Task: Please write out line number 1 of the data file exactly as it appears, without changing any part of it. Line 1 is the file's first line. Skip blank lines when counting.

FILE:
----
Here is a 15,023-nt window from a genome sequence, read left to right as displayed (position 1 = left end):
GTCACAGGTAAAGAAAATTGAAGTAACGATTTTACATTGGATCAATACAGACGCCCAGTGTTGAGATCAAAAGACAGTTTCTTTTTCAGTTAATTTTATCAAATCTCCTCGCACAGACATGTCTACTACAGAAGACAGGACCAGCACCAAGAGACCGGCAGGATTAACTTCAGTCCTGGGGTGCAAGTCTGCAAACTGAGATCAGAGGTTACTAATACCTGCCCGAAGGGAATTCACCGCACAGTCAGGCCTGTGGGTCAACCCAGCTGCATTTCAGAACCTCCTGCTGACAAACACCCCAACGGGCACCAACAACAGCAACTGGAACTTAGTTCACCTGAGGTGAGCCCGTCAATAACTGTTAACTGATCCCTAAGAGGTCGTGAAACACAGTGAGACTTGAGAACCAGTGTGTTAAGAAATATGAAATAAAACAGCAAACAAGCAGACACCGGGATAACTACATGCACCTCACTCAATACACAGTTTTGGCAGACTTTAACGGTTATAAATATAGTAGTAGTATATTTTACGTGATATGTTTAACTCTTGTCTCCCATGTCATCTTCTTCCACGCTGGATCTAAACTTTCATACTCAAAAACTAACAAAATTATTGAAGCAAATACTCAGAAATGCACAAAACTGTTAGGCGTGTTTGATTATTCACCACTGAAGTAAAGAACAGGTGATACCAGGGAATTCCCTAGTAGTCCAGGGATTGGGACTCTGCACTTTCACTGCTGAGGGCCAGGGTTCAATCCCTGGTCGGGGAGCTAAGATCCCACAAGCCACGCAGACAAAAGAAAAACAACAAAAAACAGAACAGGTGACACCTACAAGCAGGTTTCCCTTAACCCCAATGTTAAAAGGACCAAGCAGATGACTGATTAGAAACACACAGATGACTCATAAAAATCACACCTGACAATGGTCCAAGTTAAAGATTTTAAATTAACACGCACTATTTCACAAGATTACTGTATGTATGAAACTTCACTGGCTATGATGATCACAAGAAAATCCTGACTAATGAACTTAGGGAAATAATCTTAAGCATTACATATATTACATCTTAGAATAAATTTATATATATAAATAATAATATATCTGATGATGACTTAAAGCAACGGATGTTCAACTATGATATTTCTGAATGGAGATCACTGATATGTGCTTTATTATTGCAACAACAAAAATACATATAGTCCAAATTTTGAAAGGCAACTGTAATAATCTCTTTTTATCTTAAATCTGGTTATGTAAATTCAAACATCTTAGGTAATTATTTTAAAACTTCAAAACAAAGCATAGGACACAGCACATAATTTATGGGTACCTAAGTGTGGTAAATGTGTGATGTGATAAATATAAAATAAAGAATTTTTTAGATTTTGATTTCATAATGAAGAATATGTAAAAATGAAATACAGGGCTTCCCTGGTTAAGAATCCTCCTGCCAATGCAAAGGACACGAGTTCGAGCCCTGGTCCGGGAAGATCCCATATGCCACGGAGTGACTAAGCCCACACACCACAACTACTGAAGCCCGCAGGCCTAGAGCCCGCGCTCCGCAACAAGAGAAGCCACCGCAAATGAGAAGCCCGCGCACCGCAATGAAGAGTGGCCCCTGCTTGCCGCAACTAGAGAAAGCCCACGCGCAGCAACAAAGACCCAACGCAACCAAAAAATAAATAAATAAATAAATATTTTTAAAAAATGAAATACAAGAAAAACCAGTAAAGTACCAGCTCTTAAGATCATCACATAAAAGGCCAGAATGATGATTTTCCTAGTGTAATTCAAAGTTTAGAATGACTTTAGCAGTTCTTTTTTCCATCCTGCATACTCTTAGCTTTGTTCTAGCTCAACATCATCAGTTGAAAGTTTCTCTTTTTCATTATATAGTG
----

Here is a 15,023-nt window from a genome sequence, read left to right as displayed (position 1 = left end):